Circa 2500 BC to late 1500's AD: Igneri ("the ancient ones")
and later Arawak and Carib Indians inhabit St. John.
1694: Danish West India and Guinea Company acts to take
control of St. John. Before then the island had been visited
1717: First company-operated plantation established at Estate
Carolina in Coral Bay. Settlers hope that this area, with its fine
harbor, will soon rival Charlotte Amalie in importance.
1733: 101 plantations under cultivation. Tax exemptions
attract 208 whites that control 1,087 black slaves. The Dutch
population overwhelmingly outnumbers the Danes. Slaves rebel after
Governor Phillip Gardelen imposes harsh rules and punishments.
Soldiers and white plantation owners are wiped out or flee the
island. Concerned about their holdings in St. Croix to the south,
two French warships arrive in April 1733, to put an end to the
rebellion. Other settlers arrive to replace those who have been
killed or relocated, and St. John becomes a prosperous colony once
1801: During Napoleonic Wars British troops first occupy the
1803: Denmark completely abolishes the slave trade.
1807-13: British troops again occupy the island. This time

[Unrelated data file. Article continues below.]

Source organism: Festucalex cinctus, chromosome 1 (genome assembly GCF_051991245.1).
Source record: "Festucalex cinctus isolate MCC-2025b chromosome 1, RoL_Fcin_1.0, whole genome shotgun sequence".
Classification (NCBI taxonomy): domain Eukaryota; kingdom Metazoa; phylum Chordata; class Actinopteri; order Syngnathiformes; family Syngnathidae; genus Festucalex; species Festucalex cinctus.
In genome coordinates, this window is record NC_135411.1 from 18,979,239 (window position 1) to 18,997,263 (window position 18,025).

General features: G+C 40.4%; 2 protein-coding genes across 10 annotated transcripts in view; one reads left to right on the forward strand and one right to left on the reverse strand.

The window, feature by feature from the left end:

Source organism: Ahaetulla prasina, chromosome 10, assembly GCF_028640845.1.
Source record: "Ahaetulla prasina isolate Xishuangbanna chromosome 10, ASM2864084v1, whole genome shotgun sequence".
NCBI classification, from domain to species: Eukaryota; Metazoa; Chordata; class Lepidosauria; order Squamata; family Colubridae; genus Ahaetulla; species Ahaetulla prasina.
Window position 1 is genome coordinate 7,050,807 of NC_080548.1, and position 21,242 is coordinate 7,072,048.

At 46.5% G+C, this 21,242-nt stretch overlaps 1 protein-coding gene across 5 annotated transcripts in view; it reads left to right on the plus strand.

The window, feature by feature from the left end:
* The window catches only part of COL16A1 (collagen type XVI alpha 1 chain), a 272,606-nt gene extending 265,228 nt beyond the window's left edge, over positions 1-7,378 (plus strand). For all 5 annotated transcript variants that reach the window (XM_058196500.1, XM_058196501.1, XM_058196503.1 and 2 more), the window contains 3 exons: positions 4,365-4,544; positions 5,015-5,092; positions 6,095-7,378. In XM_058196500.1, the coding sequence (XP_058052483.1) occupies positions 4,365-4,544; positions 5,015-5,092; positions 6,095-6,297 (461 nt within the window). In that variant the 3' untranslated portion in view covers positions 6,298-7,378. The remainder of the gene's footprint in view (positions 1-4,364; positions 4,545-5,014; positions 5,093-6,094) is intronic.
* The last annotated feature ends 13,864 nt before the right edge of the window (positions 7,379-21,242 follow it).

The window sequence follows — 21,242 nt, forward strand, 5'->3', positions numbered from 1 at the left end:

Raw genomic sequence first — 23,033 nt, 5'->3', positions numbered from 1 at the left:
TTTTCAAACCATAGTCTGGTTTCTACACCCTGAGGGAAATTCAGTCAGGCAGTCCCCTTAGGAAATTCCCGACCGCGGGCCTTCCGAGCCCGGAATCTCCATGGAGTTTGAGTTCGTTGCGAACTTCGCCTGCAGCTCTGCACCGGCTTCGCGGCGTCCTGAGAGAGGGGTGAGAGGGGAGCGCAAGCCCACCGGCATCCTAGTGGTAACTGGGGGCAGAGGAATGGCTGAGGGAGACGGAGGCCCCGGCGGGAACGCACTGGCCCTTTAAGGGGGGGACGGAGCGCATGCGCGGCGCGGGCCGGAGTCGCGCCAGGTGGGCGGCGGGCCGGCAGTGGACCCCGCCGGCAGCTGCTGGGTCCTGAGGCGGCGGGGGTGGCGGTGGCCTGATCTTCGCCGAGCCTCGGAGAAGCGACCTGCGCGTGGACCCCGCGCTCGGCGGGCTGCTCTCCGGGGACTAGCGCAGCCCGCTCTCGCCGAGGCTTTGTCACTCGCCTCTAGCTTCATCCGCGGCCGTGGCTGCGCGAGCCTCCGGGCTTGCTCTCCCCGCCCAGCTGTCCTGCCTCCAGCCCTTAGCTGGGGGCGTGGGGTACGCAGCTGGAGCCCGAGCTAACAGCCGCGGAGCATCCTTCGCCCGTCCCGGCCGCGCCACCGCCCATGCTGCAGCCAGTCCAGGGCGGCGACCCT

the occupation serves to depress the economy.
1834: End of racial segregation between white and free blacks
1839: Compulsory education decreed.
1848: Governor-General Peter von Scholten grants freedom to
the island slaves. The Emancipation and the perfection of the sugar
beet result in falling plantation profits.
1871: Capital of the Danish West Indies moves from
Christiansted in St. Croix to nearby Charlotte Amalie, St. Thomas.
1917: The Danish West Indies-St. Thomas, St. John, and St.
Croix-are purchased by the United States from Denmark for $25
million in gold and become the United States Virgin Islands under
administration by the US Navy.
1931: The US Department of the Interior takes over the
administration of the islands.
1936: The Organic Act introduces self-government to the
1947: Prosperity returns to the Virgin Islands primarily
because of the region's free-port status and the general increase in
air and sea travel.
1968: The US Congress passes the Elective Governor Act; the
President had appointed previous governors.